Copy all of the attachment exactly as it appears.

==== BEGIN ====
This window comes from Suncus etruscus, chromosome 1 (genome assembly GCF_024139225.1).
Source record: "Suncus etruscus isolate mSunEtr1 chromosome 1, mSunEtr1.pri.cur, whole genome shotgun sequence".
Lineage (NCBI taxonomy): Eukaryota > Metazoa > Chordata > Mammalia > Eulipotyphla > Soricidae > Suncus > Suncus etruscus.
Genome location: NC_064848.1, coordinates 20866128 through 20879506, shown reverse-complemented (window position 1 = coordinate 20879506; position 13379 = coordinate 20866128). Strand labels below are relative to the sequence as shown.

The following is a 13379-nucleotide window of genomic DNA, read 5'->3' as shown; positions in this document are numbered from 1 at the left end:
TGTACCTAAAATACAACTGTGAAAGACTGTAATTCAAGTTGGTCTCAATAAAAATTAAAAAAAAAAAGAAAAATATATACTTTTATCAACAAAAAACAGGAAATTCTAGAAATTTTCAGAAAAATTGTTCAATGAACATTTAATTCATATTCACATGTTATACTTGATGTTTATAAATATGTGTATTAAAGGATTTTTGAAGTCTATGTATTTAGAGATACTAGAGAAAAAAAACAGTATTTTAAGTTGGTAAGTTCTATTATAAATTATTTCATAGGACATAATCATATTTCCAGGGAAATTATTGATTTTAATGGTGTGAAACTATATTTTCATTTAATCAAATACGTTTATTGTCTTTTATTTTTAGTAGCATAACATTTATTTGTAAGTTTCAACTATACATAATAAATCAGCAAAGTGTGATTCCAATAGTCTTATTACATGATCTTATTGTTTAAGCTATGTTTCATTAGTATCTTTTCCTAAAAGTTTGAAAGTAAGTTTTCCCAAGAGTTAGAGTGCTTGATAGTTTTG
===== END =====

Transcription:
This window comes from Suncus etruscus, chromosome 1 (genome assembly GCF_024139225.1).
Source record: "Suncus etruscus isolate mSunEtr1 chromosome 1, mSunEtr1.pri.cur, whole genome shotgun sequence".
Lineage (NCBI taxonomy): Eukaryota > Metazoa > Chordata > Mammalia > Eulipotyphla > Soricidae > Suncus > Suncus etruscus.
Genome location: NC_064848.1, coordinates 20866128 through 20879506, shown reverse-complemented (window position 1 = coordinate 20879506; position 13379 = coordinate 20866128). Strand labels below are relative to the sequence as shown.

The following is a 13379-nucleotide window of genomic DNA, read 5'->3' as shown; positions in this document are numbered from 1 at the left end:
TGTACCTAAAATACAACTGTGAAAGACTGTAATTCAAGTTGGTCTCAATAAAAATTAAAAAAAAAAAGAAAAATATATACTTTTATCAACAAAAAACAGGAAATTCTAGAAATTTTCAGAAAAATTGTTCAATGAACATTTAATTCATATTCACATGTTATACTTGATGTTTATAAATATGTGTATTAAAGGATTTTTGAAGTCTATGTATTTAGAGATACTAGAGAAAAAAAACAGTATTTTAAGTTGGTAAGTTCTATTATAAATTATTTCATAGGACATAATCATATTTCCAGGGAAATTATTGATTTTAATGGTGTGAAACTATATTTTCATTTAATCAAATACGTTTATTGTCTTTTATTTTTAGTAGCATAACATTTATTTGTAAGTTTCAACTATACATAATAAATCAGCAAAGTGTGATTCCAATAGTCTTATTACATGATCTTATTGTTTAAGCTATGTTTCATTAGTATCTTTTCCTAAAAGTTTGAAAGTAAGTTTTCCCAAGAGTTAGAGTGCTTGATAGTTTTG